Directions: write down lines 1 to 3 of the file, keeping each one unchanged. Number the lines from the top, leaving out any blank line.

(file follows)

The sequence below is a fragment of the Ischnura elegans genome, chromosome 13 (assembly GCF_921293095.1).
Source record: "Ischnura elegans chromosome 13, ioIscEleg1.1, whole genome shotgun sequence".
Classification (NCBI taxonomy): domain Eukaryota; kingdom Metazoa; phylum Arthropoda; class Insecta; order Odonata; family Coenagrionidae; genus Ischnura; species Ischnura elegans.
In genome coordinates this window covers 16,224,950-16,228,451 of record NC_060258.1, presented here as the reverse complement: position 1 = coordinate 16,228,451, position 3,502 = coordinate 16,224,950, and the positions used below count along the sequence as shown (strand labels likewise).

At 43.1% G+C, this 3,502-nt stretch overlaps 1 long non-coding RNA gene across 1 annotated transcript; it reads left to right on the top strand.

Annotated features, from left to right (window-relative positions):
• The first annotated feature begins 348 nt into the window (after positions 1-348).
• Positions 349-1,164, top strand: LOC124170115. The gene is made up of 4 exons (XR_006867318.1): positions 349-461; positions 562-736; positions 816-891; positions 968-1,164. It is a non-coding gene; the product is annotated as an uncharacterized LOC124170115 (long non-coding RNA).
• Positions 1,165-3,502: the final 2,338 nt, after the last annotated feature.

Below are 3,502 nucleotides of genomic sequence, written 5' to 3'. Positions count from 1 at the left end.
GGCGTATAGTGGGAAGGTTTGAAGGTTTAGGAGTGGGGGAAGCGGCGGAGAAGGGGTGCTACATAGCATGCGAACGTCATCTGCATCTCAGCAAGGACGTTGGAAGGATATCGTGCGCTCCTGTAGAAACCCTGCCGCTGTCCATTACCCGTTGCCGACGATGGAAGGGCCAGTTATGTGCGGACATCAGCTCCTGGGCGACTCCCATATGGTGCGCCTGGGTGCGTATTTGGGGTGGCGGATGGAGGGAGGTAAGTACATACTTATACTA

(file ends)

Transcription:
The sequence below is a fragment of the Ischnura elegans genome, chromosome 13 (assembly GCF_921293095.1).
Source record: "Ischnura elegans chromosome 13, ioIscEleg1.1, whole genome shotgun sequence".
Classification (NCBI taxonomy): domain Eukaryota; kingdom Metazoa; phylum Arthropoda; class Insecta; order Odonata; family Coenagrionidae; genus Ischnura; species Ischnura elegans.